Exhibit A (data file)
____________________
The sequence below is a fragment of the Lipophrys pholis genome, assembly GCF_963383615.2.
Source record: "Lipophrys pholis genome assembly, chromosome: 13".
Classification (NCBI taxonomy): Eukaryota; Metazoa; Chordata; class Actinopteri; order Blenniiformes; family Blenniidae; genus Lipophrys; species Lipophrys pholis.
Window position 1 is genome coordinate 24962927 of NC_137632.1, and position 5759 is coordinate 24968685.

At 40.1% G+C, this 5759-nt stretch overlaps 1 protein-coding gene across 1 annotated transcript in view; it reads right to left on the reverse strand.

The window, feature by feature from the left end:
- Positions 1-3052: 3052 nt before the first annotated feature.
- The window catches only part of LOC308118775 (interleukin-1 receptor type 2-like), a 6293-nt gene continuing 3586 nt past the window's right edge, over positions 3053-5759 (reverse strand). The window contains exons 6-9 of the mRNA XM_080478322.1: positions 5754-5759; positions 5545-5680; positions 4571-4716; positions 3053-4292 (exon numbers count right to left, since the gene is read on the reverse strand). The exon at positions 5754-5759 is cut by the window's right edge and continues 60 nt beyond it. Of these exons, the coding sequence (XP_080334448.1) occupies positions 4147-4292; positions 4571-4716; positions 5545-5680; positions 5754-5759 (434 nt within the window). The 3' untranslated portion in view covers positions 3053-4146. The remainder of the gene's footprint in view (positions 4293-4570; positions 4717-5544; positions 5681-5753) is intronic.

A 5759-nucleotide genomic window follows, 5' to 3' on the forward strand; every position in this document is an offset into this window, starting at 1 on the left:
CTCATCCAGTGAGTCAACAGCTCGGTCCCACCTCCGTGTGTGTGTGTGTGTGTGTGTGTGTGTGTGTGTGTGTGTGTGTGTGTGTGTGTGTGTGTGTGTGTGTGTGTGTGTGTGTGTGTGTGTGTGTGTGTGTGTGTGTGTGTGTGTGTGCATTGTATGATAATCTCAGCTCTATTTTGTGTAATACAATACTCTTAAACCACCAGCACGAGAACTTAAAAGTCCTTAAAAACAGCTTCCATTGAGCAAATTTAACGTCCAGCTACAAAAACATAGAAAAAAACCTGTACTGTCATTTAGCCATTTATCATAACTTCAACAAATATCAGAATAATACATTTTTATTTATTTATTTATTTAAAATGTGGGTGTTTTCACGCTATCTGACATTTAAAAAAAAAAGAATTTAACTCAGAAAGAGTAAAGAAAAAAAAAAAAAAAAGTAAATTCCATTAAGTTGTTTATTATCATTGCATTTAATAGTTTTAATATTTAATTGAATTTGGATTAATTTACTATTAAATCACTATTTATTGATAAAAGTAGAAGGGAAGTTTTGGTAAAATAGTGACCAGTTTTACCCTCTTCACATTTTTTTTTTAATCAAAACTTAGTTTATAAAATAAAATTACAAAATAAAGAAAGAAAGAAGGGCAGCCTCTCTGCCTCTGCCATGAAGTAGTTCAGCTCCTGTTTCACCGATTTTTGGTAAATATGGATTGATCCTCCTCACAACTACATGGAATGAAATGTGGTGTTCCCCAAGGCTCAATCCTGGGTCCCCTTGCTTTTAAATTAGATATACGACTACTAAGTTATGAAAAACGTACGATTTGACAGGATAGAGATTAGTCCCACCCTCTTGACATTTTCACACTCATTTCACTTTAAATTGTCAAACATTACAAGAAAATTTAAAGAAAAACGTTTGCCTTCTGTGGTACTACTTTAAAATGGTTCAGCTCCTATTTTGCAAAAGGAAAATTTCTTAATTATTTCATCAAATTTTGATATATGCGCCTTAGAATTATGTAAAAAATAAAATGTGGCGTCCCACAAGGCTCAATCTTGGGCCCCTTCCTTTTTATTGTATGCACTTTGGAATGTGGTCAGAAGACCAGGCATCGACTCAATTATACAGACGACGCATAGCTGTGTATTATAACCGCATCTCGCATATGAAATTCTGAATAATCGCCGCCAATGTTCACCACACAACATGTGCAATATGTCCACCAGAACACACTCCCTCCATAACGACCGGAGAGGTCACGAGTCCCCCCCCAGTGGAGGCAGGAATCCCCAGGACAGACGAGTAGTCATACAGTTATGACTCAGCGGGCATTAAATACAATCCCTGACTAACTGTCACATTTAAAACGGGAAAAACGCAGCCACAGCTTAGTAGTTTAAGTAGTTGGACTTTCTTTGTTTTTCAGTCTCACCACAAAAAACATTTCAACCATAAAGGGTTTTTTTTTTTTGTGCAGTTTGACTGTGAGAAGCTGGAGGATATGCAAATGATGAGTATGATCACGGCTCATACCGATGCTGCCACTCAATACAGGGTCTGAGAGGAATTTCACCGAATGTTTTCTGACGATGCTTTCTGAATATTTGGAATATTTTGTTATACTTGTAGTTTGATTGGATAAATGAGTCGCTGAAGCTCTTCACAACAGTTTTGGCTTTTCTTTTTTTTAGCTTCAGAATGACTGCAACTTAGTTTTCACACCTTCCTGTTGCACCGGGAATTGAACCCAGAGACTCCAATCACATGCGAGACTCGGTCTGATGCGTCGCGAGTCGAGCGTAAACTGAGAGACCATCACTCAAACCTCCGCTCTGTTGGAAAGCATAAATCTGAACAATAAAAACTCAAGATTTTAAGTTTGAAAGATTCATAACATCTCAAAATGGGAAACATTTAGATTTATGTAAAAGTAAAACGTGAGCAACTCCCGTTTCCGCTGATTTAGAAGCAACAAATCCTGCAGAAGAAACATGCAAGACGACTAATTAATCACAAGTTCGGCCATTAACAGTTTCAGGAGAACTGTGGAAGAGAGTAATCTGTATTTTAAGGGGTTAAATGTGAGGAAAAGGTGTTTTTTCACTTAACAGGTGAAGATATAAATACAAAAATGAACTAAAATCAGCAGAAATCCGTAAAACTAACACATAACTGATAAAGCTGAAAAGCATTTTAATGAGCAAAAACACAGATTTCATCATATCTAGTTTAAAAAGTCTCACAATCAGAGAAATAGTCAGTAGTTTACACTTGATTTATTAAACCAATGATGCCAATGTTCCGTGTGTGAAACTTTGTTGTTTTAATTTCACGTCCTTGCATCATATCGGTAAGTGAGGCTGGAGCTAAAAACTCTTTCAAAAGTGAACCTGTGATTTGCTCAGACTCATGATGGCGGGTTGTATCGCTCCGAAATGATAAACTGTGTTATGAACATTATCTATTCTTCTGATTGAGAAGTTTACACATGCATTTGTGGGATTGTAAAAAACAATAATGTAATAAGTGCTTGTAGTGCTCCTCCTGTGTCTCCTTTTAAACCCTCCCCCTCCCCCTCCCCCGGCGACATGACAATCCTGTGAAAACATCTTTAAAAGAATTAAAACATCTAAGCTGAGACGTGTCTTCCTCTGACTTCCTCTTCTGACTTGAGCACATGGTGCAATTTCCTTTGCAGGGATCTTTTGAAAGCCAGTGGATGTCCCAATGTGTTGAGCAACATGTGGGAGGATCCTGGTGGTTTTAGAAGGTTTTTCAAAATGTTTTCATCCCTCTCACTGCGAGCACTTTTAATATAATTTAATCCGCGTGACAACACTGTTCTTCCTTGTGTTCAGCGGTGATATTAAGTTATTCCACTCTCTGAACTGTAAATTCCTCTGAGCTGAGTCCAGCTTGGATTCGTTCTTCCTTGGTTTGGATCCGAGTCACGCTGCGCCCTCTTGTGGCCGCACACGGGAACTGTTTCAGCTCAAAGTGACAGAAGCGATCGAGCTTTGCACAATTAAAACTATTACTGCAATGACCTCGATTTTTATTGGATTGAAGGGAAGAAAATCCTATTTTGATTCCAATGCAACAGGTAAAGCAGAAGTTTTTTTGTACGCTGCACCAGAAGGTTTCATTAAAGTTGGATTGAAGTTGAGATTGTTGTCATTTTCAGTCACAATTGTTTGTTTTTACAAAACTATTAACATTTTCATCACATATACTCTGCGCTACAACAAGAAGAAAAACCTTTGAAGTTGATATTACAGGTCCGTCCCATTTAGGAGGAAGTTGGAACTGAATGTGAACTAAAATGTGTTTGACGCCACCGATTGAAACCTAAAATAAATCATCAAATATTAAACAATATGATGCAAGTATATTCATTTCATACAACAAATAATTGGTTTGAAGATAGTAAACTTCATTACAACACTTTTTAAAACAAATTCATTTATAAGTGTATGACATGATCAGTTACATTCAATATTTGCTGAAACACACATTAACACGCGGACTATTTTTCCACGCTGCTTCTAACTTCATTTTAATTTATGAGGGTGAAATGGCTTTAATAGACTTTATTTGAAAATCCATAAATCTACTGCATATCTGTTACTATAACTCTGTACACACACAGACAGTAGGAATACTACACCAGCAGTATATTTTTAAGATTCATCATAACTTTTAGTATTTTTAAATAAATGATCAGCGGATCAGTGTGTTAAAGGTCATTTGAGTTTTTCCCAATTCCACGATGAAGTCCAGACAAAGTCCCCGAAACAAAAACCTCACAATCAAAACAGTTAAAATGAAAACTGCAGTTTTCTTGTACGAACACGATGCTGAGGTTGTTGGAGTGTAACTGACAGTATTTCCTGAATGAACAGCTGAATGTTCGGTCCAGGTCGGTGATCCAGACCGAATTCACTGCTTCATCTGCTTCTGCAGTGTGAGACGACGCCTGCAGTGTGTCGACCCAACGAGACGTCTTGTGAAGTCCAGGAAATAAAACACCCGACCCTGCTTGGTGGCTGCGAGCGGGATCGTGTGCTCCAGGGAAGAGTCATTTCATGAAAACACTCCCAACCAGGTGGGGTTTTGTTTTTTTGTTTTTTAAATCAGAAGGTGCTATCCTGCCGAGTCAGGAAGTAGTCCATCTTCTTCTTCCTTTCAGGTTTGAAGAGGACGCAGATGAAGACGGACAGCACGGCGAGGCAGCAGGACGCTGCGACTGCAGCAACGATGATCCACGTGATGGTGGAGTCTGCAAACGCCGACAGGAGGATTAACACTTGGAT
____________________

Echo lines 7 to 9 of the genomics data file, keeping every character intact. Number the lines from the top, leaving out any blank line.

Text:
- Positions 1-3052: 3052 nt before the first annotated feature.
- The window catches only part of LOC308118775 (interleukin-1 receptor type 2-like), a 6293-nt gene continuing 3586 nt past the window's right edge, over positions 3053-5759 (reverse strand). The window contains exons 6-9 of the mRNA XM_080478322.1: positions 5754-5759; positions 5545-5680; positions 4571-4716; positions 3053-4292 (exon numbers count right to left, since the gene is read on the reverse strand). The exon at positions 5754-5759 is cut by the window's right edge and continues 60 nt beyond it. Of these exons, the coding sequence (XP_080334448.1) occupies positions 4147-4292; positions 4571-4716; positions 5545-5680; positions 5754-5759 (434 nt within the window). The 3' untranslated portion in view covers positions 3053-4146. The remainder of the gene's footprint in view (positions 4293-4570; positions 4717-5544; positions 5681-5753) is intronic.

A 5759-nucleotide genomic window follows, 5' to 3' on the forward strand; every position in this document is an offset into this window, starting at 1 on the left: